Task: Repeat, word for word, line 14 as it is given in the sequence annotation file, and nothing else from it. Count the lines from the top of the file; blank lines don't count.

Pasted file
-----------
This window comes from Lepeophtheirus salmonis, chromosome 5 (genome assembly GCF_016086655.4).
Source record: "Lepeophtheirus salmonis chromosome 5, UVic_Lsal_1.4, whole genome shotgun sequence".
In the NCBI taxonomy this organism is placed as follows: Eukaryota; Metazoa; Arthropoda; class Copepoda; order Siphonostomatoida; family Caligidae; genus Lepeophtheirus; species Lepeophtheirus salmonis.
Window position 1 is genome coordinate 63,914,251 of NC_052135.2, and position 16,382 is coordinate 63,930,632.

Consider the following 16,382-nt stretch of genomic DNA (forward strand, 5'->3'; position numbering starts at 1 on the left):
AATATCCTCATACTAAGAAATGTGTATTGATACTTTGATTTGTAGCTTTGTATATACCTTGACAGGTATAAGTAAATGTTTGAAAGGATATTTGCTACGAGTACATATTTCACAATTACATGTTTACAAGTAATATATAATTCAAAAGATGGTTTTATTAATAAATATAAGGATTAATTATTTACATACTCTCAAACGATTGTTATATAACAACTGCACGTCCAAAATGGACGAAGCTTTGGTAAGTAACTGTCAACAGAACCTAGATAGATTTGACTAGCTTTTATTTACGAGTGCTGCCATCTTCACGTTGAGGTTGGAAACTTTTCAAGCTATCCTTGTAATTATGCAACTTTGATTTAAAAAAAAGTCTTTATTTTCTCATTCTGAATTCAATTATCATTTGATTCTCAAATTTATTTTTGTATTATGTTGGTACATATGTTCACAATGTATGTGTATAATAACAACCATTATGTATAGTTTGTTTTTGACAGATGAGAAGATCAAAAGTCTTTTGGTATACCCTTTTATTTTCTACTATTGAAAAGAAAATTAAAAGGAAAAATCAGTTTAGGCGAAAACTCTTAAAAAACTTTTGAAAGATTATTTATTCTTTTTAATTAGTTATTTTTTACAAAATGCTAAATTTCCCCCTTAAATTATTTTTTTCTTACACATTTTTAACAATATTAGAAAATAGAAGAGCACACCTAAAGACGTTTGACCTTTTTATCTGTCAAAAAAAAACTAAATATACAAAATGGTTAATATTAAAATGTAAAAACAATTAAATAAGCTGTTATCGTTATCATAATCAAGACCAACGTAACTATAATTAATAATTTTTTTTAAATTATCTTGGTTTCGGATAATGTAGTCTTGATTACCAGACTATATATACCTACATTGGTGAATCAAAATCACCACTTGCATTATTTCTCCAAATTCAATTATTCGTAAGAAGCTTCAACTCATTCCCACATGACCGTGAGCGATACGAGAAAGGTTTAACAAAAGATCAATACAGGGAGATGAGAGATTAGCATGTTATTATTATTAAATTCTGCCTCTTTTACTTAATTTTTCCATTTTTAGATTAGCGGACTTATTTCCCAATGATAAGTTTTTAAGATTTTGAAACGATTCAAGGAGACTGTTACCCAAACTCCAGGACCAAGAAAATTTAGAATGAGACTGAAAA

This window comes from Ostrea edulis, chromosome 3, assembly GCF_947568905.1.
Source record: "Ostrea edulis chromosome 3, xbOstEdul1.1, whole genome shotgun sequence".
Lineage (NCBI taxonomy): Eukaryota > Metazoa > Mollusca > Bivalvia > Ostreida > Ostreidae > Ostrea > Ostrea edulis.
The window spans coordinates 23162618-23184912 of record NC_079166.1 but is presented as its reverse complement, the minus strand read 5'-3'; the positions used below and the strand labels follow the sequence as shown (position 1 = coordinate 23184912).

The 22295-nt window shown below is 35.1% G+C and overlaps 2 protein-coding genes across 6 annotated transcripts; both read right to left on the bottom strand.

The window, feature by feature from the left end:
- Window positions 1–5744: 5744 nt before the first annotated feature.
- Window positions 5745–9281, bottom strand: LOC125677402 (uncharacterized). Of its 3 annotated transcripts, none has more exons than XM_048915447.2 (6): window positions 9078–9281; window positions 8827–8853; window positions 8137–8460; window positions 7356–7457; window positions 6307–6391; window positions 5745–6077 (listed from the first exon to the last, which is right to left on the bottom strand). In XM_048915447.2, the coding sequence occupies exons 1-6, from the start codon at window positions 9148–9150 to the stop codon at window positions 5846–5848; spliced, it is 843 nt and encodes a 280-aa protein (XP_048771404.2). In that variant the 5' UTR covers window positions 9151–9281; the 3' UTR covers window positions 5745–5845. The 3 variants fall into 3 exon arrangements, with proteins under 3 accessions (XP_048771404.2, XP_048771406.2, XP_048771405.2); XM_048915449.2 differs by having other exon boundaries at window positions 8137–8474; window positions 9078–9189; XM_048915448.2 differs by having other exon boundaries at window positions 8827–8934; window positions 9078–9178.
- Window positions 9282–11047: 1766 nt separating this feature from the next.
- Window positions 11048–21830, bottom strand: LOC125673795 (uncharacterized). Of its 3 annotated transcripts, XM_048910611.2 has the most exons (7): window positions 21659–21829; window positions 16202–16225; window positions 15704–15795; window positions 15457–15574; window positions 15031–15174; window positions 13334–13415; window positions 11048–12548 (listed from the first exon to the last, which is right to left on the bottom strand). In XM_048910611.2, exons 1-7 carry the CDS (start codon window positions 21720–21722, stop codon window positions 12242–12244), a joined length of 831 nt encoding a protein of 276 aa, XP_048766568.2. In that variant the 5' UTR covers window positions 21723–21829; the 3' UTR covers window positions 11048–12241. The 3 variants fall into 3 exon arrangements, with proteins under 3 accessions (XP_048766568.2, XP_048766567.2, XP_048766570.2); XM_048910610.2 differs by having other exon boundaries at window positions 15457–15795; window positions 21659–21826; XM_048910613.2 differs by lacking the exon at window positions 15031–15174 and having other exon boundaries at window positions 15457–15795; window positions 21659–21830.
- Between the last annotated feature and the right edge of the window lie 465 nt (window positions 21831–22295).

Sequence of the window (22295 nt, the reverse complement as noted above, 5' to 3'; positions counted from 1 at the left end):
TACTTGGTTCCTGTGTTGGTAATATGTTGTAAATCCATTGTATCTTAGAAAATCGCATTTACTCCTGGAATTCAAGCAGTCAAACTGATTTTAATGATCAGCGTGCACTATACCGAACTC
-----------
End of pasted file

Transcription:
- Window positions 5745–9281, bottom strand: LOC125677402 (uncharacterized). Of its 3 annotated transcripts, none has more exons than XM_048915447.2 (6): window positions 9078–9281; window positions 8827–8853; window positions 8137–8460; window positions 7356–7457; window positions 6307–6391; window positions 5745–6077 (listed from the first exon to the last, which is right to left on the bottom strand). In XM_048915447.2, the coding sequence occupies exons 1-6, from the start codon at window positions 9148–9150 to the stop codon at window positions 5846–5848; spliced, it is 843 nt and encodes a 280-aa protein (XP_048771404.2). In that variant the 5' UTR covers window positions 9151–9281; the 3' UTR covers window positions 5745–5845. The 3 variants fall into 3 exon arrangements, with proteins under 3 accessions (XP_048771404.2, XP_048771406.2, XP_048771405.2); XM_048915449.2 differs by having other exon boundaries at window positions 8137–8474; window positions 9078–9189; XM_048915448.2 differs by having other exon boundaries at window positions 8827–8934; window positions 9078–9178.